The Colorado Avalanche have yet to lose a single game this year when they were leading after either the first period or the second. Obviously the goaltenders are worried that head coach Patrick Roy will suit up himself if they were to let one in.
Prior to this season, Colorado was always below-average in lead-protecting situations, both since the lockout and over the past three years, regardless of when the lead was taken. The one exception is an .878 winning percentage over the past three years when leading after the first period, which is oddly better than their .871 winning percentage when leading after two.
Just like Nashville, Colorado isn't achieving this by controlling the play, but with hot goaltending. In fact, when leading a game by two goals, they're the only team on this list that's in the league's bottom third in attempted shot percentage (40.9 percent). They're also second worst in the NHL when up by a single goal, taking only 41.5 percent of all attempted on-ice shots.
Allowing your opponent to play with the puck and attempt lots of shots has never been a proven long-term method of protecting leads, but there's absolutely no denying that it's currently working extremely well in Colorado.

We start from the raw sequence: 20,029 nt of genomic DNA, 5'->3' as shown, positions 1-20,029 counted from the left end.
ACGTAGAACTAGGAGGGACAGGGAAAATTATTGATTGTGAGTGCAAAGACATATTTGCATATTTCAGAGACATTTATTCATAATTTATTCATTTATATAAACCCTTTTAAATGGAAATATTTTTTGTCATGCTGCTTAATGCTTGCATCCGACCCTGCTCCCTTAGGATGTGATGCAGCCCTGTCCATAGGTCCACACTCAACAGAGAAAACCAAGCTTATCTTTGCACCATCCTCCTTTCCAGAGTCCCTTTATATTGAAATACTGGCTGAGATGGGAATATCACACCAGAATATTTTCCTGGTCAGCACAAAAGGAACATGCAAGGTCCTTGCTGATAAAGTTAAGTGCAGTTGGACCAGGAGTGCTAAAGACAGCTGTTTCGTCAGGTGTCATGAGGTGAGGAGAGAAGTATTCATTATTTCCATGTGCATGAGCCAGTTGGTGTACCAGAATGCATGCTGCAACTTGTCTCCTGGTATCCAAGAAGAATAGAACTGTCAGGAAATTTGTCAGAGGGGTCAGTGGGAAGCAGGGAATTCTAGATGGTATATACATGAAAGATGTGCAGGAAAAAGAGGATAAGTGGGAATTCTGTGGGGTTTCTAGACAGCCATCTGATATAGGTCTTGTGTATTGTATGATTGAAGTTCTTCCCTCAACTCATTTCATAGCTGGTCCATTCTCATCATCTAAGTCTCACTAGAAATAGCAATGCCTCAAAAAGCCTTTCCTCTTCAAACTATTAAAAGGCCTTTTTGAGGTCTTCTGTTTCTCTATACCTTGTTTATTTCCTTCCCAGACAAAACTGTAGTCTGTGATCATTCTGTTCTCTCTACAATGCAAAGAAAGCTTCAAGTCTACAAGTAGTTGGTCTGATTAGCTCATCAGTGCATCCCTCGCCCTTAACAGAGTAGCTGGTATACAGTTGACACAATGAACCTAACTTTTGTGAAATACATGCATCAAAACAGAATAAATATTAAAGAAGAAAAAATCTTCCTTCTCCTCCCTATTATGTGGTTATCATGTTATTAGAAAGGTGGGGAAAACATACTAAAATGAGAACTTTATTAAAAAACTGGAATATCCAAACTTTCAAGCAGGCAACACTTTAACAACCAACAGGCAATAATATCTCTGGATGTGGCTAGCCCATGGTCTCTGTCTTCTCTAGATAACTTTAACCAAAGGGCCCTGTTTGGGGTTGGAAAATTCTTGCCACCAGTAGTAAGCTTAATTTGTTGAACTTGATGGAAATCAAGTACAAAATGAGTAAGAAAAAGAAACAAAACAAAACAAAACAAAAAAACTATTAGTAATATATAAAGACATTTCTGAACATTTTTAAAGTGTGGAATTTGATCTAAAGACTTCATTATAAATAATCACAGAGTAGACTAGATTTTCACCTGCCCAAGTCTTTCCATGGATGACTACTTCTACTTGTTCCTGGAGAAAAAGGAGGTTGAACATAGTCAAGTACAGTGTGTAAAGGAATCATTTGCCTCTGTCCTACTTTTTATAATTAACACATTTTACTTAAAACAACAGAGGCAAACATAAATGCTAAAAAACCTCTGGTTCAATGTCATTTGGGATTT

The San Jose Sharks are one of the best teams at protecting leads since the lockout, right up there with New Jersey and Vancouver. They have been consistently one of the best every year, with an overall .836 winning percentage when leading after one period, and .918 after two.
This year the Sharks have been especially sensational when protecting leads. They have a .875 winning percentage when leading after one period, and a .971 when leading after two.